A Christmas in Bangalore… Bangalore bytes ( Part 6 )

Christmas in Bangalore is still pretty but a lot more hazy. The nineties were the best years to celebrate Christmas in the city. The city in the nineties was not completely inundated with new faces and new money. Until the Nineties, the old crowd would masquerade in comfort and familiarity. Alas, this is completely amiss now. Very seldom does a walk on Commercial street, MG Road and Brigade road leads to chance meetings with friends and acquaintances. The locals appear to be in hiding or so it seems.The locals in Bangalore are not the Kannadigas per say but a truly cosmopolitan crowd that had made Bangalore their home. A chance meeting with some friends on the streets of Bangalore was always a delight. Luckily, after a long time some “chance” meetings occurred.Some locals are so aghast with the changes that this city has witnessed that they have altered their life styles. No more is a walk down Brigade Road, MG Road or Commercial street a pleasure they complain. Thanks to the traffic mayhem, getting into the nerve centre of Bangalore is best avoided. The locals try their best to keep within the confines of their little hubs in and around their residential areas. Every residential area is now more than adequately self-sufficient. Most main roads of residential neighborhoods are swamped with commercial outlets.Old, monkey top houses are razed to the ground for high rises. More trees felled, more vehicles added, more potholes created, more garbage piled, more dust gathered and less light streaming into the city.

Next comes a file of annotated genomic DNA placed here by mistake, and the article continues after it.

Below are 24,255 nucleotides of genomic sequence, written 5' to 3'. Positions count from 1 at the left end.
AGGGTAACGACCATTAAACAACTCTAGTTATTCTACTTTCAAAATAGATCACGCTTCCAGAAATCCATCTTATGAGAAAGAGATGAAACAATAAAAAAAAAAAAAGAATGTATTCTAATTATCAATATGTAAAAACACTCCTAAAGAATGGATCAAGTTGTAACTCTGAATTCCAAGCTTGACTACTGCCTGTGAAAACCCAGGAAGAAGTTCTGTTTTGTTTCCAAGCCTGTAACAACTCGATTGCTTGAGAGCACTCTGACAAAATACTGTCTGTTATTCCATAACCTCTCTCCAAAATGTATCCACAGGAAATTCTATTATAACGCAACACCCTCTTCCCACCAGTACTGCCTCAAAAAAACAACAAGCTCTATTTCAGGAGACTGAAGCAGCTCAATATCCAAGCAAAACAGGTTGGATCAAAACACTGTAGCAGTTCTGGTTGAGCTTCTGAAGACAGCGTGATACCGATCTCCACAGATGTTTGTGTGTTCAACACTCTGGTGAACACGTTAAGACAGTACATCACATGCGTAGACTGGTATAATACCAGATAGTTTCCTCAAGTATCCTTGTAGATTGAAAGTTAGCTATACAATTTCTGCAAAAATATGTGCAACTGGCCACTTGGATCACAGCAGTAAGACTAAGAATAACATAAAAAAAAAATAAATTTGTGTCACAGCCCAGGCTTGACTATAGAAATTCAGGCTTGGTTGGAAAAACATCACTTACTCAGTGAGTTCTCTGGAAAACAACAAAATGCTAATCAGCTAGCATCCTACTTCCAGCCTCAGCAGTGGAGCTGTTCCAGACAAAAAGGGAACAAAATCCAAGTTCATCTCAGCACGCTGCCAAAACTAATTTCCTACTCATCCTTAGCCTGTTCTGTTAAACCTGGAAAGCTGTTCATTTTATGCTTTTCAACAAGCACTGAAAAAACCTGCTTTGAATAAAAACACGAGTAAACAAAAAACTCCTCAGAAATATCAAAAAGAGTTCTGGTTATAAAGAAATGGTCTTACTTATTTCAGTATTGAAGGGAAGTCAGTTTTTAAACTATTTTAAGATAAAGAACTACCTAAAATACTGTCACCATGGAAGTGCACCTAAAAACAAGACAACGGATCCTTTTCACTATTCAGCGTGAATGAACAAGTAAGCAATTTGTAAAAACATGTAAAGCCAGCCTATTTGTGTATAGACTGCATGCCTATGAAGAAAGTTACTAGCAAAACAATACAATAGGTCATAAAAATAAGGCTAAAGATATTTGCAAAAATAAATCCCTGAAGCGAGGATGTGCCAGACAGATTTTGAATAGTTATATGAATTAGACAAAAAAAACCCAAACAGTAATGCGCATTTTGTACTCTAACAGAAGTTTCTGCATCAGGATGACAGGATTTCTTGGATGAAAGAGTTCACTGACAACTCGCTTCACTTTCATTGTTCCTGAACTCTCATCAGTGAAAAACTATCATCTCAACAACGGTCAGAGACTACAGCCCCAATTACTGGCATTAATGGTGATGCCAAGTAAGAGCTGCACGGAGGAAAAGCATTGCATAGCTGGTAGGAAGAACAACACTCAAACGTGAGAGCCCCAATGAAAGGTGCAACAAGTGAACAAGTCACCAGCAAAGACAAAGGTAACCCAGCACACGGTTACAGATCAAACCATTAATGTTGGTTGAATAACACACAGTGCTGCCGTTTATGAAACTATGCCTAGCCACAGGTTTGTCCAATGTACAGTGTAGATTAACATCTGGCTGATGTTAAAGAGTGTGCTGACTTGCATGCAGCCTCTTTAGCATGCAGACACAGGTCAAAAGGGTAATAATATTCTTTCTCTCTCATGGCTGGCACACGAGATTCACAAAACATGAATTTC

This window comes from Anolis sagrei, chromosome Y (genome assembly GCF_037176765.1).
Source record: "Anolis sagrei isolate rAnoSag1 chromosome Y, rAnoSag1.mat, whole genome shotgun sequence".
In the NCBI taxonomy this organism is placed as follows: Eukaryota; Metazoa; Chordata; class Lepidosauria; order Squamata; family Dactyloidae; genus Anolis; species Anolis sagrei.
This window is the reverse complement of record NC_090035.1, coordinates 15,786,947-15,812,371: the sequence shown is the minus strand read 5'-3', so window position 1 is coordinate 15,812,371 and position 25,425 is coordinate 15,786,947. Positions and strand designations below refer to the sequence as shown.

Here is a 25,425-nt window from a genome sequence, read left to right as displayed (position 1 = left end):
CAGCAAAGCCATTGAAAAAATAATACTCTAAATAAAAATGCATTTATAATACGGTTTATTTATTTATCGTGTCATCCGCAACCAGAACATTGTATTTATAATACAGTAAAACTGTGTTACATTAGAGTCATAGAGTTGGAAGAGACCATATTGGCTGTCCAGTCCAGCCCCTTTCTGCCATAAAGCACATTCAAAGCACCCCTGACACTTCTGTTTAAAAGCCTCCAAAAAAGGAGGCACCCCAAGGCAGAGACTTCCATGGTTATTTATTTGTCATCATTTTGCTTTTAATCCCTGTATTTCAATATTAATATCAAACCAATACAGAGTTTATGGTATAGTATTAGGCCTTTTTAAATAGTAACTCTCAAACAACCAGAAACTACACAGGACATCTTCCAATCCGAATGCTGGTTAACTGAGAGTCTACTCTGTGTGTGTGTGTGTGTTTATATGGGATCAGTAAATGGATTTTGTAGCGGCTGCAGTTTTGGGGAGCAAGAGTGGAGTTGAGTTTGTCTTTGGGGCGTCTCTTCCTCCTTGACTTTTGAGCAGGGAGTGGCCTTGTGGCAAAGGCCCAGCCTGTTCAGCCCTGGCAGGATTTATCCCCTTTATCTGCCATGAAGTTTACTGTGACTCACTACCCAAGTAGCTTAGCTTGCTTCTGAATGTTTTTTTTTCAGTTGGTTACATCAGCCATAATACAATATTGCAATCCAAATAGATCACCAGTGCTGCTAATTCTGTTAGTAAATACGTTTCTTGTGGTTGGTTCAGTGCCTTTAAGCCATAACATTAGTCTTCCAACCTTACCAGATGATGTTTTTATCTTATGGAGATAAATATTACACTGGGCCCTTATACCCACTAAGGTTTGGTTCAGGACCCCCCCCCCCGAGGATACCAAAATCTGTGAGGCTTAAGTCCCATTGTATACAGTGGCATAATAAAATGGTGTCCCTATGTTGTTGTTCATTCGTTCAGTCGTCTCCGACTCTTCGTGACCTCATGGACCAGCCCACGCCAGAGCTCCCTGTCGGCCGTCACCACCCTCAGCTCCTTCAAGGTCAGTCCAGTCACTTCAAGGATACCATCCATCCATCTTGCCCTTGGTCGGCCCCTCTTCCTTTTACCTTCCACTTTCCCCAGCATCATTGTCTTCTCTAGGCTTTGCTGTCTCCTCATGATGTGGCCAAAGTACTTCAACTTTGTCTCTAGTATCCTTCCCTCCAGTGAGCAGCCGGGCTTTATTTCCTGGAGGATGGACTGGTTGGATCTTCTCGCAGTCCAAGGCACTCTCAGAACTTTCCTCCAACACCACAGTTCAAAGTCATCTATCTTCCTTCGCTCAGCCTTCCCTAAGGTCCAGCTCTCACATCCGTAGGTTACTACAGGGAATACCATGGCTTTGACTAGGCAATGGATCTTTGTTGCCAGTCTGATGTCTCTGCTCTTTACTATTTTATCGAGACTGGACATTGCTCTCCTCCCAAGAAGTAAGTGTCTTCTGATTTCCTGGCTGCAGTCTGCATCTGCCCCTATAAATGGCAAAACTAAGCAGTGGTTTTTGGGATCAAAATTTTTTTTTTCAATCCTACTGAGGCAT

Christmas cakes are still famous in this city. The rich, dark plum cakes are made with dry fruits and raisins soaked in a heavenly concoction of brandy, rum and sherry. All Saints bakery and Nilgiris continue to make the best of them.By the second week of December , Nilgiris, traditional Bangalore’s “once upon a time” dairy farm organizes a cake exhibition. They have been running this for the last thirty-six years. You do not enjoy these cake shows anymore. The last one I attended was a decade ago; by then , no one was appreciating the cakes in near stampede like situations. Bangalore club still hosts the traditional Christmas lunch complete with roast turkey. The bells of St Francis Xavier Cathedral still ring magically at the stroke of midnight on Christmas. Somewhere in the night, christmas carols are sung sweetly, somewhere in the night fireworks light up the foggy skies.

On Christmas day the malls are swarming. Bangalore Central has an emaciated Santa throwing little goodies to children, most adults are catching the goodies greedily, the children are wailing since nothing comes their way. DJ’s are spinning thumping music , I cannot hear anything but ” Sheila ki Jawani” over and over to the point of ad nauseum. One scrawny Santa gyrates to the number in an uncontrollable manner and then croons “jingle bells” into the mike in a rich malayali accent. The real Santa would be quite taken aback with this performance and would never wish to leave the poles.

Everybody is cashing in this festive season. The hotels in Bangalore stopped making “Onion uthappams” when onion prices skyrocketed to Rs 80 / Kg and hiked other prices on the menu even if onions were not the centrifugal force into the making of the dish.At the food court in Bangalore’s malls, a bottle of mineral water costs Rs 35 when the MRP is Rs 15. Nobody objects. The great Bombay circus has descended into Bangalore at the Palace grounds and boasts of having sixty-four animals in its mobile zoo. The grand , old , majestic trees that line the Palace Roads have been marked for felling, they still have a plea stuck on them ” Please don’t kill me”. Nonchalant to the pleas, life in Bangalore rumbles on at a fast pace. Today’s Bangalore Mirror ran a story of a rabid dog being beaten to death, then tied to the back of a motor cycle and dumped in a pile of garbage. Who is rabid here?